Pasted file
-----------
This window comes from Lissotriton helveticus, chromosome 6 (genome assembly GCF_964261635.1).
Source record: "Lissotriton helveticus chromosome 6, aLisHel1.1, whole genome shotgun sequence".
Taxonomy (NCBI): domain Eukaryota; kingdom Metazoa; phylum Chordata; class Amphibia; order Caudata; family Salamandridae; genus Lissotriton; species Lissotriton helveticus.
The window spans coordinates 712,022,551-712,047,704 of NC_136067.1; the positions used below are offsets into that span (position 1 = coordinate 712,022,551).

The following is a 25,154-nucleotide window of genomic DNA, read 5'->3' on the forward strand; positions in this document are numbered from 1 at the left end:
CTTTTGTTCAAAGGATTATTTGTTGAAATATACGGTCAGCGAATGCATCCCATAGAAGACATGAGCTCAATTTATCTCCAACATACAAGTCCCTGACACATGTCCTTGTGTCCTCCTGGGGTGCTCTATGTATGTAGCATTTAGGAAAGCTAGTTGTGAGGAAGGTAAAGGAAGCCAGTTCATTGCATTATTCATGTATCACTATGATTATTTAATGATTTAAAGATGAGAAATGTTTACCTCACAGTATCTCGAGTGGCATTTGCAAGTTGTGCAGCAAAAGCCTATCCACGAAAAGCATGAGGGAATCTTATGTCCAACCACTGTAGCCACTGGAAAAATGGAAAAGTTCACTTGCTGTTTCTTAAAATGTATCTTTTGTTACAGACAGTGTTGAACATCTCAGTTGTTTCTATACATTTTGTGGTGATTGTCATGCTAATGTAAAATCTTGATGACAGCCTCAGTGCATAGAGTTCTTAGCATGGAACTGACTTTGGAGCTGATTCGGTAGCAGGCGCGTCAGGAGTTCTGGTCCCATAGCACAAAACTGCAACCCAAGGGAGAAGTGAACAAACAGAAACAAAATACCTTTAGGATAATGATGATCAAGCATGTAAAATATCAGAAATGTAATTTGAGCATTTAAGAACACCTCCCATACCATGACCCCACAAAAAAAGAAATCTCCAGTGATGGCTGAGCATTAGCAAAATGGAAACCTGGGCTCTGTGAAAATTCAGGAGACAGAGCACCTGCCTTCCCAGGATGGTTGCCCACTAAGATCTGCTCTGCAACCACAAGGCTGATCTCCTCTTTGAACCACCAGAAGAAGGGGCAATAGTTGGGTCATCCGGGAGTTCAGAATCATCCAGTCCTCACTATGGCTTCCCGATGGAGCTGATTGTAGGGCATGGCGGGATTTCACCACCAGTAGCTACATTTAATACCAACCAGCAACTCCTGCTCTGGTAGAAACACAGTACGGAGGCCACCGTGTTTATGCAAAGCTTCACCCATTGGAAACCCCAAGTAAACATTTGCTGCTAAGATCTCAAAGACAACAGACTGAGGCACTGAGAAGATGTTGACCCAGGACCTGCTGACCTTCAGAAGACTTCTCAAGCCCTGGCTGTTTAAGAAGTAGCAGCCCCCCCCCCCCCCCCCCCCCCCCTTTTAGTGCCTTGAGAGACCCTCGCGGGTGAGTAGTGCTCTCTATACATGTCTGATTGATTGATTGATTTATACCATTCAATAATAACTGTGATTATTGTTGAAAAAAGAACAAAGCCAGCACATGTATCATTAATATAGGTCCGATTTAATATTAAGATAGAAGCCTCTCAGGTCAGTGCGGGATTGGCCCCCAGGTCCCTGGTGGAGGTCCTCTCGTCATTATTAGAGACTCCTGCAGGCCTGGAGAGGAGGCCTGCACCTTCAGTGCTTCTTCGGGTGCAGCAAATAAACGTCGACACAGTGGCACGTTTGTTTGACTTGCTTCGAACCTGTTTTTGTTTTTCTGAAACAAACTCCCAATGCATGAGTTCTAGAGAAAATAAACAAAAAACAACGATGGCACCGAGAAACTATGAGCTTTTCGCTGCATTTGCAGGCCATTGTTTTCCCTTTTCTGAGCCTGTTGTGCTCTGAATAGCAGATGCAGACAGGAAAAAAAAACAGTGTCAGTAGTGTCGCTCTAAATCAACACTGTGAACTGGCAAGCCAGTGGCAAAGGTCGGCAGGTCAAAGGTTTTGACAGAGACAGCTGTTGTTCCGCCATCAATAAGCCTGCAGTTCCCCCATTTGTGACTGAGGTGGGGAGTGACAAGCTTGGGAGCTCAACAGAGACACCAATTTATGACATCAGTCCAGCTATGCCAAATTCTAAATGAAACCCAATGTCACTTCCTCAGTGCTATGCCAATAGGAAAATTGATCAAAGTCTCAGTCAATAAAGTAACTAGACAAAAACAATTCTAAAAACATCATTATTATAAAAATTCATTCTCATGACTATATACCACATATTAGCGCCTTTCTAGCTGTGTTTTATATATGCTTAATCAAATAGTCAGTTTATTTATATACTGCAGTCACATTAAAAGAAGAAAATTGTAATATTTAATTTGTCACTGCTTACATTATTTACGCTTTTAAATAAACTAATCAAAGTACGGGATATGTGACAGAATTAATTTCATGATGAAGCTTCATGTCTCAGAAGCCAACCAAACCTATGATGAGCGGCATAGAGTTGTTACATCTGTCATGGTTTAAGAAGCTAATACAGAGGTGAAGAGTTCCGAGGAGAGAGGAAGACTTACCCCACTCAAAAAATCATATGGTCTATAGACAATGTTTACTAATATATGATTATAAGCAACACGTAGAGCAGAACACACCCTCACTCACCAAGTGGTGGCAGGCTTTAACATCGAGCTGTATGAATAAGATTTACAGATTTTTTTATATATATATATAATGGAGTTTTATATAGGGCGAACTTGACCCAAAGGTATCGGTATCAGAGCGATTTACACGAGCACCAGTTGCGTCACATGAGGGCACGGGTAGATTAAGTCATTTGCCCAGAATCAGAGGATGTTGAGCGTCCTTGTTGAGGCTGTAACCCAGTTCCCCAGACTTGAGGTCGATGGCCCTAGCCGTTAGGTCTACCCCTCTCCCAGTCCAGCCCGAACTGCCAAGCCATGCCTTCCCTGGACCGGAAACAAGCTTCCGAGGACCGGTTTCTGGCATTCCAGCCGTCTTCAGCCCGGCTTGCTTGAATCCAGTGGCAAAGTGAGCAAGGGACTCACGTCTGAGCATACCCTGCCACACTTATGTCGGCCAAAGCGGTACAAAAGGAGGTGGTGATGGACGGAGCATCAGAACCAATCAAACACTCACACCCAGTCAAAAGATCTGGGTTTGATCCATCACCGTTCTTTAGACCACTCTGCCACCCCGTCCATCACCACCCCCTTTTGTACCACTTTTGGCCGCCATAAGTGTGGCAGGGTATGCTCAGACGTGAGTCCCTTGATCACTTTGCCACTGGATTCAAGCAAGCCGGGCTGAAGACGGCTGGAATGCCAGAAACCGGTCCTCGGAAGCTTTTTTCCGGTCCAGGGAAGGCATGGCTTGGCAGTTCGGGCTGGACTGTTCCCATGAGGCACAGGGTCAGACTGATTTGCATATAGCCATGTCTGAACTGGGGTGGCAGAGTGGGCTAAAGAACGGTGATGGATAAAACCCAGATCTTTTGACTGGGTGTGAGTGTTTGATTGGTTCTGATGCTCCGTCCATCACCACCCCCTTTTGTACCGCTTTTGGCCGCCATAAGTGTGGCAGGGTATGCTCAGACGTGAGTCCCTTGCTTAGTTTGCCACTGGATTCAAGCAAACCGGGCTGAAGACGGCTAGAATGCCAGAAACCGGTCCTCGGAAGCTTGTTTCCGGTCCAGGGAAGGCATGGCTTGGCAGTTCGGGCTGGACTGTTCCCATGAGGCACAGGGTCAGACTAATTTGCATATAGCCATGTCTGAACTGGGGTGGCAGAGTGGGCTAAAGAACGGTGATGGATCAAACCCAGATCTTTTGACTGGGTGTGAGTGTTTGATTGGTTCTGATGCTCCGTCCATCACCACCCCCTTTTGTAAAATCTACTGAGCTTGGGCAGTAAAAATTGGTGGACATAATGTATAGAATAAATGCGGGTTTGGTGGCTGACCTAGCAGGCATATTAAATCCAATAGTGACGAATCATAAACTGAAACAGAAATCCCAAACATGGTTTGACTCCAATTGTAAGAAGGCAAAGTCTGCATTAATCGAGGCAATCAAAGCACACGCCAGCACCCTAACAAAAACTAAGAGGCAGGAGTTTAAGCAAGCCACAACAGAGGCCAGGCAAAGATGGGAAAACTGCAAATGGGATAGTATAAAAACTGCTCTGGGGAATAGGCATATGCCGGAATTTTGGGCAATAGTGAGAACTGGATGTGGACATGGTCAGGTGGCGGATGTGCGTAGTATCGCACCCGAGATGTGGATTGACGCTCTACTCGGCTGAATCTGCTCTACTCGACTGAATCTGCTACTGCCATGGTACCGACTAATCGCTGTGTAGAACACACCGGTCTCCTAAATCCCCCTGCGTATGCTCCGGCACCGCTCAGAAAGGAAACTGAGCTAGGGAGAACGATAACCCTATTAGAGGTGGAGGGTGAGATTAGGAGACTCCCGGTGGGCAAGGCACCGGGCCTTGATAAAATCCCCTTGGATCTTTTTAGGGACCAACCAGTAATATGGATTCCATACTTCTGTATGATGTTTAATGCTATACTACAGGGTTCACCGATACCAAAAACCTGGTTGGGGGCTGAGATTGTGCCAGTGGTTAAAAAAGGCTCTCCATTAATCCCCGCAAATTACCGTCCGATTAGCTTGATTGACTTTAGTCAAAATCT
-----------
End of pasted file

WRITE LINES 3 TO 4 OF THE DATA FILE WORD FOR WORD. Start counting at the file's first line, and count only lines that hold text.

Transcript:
Taxonomy (NCBI): domain Eukaryota; kingdom Metazoa; phylum Chordata; class Amphibia; order Caudata; family Salamandridae; genus Lissotriton; species Lissotriton helveticus.
The window spans coordinates 712,022,551-712,047,704 of NC_136067.1; the positions used below are offsets into that span (position 1 = coordinate 712,022,551).